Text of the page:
Serena wins 20th Grand Slam

The China Post - - SPORTS - BY AL­LAN KELLY

Serena Wil­liams won her 20th Grand Slam ti­tle and third French Open crown at Roland Gar­ros on Satur­day, claw­ing her way back from a break down in the last set to de­feat Lu­cie Sa­farova 6-3, 6-7 (2/7), 6-2.

In what was a dis­jointed af­fair, the 33- year- old Amer­i­can was coast­ing to a straight-sets win, a set and 4-1 up against the Czech 13th seed, play­ing in her first Grand Slam fi­nal at the age of 28.

But a com­bi­na­tion of serv­ing woes for Wil­liams and some top play from Sa­farova forced a third set, the fifth of the tour­na­ment for the Amer­i­can.

She fell 0-2 down in that, but re­cov­ered her com­po­sure in the nick of time to rat­tle off six games in a row for the ti­tle.

With 20 Grand Slam ti­tles Wil­liams is now sec­ond on the Open­era list, two shy of St­effi Graf. She is also now half­way to win­ning all four Grand Slam ti­tles, in the same year, a feat pre­vi­ously achieved by just three other women, the last be­ing Graf in 1988.

For Sa­farova, who reached the fi­nal with­out drop­ping a set, the con­so­la­tion will be her de­but in the world top 10, at num­ber seven. And she has the women’s dou­bles fi­nal to fol­low on Sun­day, play­ing with Amer­i­can Bethanie Mat­tekSands.

“I played very well and she was a mag­nif­i­cent op­po­nent for me,” Wil­liams said.

“She was very ag­gres­sive and I was a bit ner­vous at a set and a break up.

“It’s spe­cial for me be­cause I don’t play well all the time here (in Paris), but I am so pleased to win my 20th Grand Slam here.”

Sa­farova said she was proud of the way she had fought back in the sec­ond set af­ter it seemed she was head­ing for a heavy de­feat.

“Serena was re­ally strong out there. I just pushed my­self to step up the level,” she said.

“But when she won the serve on 2-1 (in the last set) she just stepped up her ten­nis again. She did some great shots to break me and started to play re­ally strong. She was just play­ing bet­ter than me.”

Wil­liams had strug­gled with a bout of the flu through­out the tour­na­ment’s sec­ond week, need­ing four times to fight back from a set down just to reach the fi­nal.

But af­ter two days of “rest and ther­apy” in her Paris apart­ment she came out look­ing some­what re­freshed if more sub­dued than usual as she stared fixedly at the ground be­tween points.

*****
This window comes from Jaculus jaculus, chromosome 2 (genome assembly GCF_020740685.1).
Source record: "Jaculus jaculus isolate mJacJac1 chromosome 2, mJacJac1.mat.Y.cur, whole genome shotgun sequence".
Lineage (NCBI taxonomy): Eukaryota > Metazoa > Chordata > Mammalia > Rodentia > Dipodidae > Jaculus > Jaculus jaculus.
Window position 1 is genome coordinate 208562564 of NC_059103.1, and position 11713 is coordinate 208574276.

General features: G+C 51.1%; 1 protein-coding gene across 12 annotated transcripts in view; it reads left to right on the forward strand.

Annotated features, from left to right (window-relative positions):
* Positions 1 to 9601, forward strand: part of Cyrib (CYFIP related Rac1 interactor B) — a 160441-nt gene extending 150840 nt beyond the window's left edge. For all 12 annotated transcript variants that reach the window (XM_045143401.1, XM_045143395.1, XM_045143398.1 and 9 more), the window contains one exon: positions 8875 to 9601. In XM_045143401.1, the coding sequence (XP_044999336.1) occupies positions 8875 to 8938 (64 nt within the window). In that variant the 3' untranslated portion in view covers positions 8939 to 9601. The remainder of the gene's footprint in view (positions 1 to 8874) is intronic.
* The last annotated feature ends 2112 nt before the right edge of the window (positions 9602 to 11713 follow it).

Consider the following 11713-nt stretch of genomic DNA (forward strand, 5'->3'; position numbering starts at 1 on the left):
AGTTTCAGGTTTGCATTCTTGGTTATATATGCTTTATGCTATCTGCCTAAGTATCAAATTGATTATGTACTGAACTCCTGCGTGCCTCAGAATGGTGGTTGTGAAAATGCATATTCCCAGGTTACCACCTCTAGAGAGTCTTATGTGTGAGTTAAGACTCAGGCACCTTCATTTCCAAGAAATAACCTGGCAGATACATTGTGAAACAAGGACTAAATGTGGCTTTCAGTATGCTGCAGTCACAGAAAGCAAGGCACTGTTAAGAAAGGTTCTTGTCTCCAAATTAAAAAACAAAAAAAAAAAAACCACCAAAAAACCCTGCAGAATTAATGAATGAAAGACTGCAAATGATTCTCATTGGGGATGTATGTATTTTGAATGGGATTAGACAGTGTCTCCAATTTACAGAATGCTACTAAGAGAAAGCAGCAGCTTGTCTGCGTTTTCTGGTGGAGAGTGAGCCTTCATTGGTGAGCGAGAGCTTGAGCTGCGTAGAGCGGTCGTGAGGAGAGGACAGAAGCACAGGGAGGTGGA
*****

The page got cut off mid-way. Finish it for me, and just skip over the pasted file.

She played well within her­self on serve, tak­ing pace off her first ball and then al­low­ing Sa­farova an easy hold to level.

But the Amer­i­can upped the pace sud­denly in the fourth game, clinch­ing the first break of the match with a scorch­ing fore­hand cross­court win­ner.

Sa­farova top-edged two re­turns high up into the crowd as the Amer­i­can con­tin­ued to crank up the pres­sure, but the Czech player stayed in touch with a hold for 4-2.

Wil­liams let out two loud “c’mons” as she held serve for the fourth straight time to make it 5-2 and two games later the first set was in the bag in just 31 min­utes. Sa­farova had failed to muster a sin­gle break point.

Wil­liams had never failed to win a Grand Slam ti­tle on the 17 oc­ca­sions she had taken the first set, and she honed in on an­other straight sets win by break­ing serve to open the sec­ond and then hold­ing to love.

Sa­farova had a moun­tain to climb as the crowd tried to rally her, but an­other ser­vice loss saw her fall 4-1 be­hind.

Out of the blue though Wil­liams, sud­denly flung the Brno-born player a life­line, dou­ble-fault­ing twice to drop serve.

Two games later she was un­done again by some loose shot­mak­ing and an­other dou­ble fault. Against all the odds and to gen­eral sur­prise, Sa­farova was level at 4-4.

Wil­liams served for the match at 6-5 af­ter an­other break, but Sa­farova pro­duced her best ten­nis of the fi­nal to force the tie-break, which she won eas­ily.

Sa­farova moved 2-0 up in the third be­fore Wil­liams resur­faced, tak­ing six games in a row for the win.

At 33 years and 254 days Wil­liams is just nine days younger than was Martina Navratilova, who be­came the old­est Open-era Grand Slam win­ner at Wim­ble­don 1990.

She will now switch her fo­cus onto Wim­ble­don which starts in three weeks where a ti­tle win would give her all four Grand Slam crowns at the same time — a feat she pre­vi­ously achieved when she won the 2003 Aus­tralian Open.

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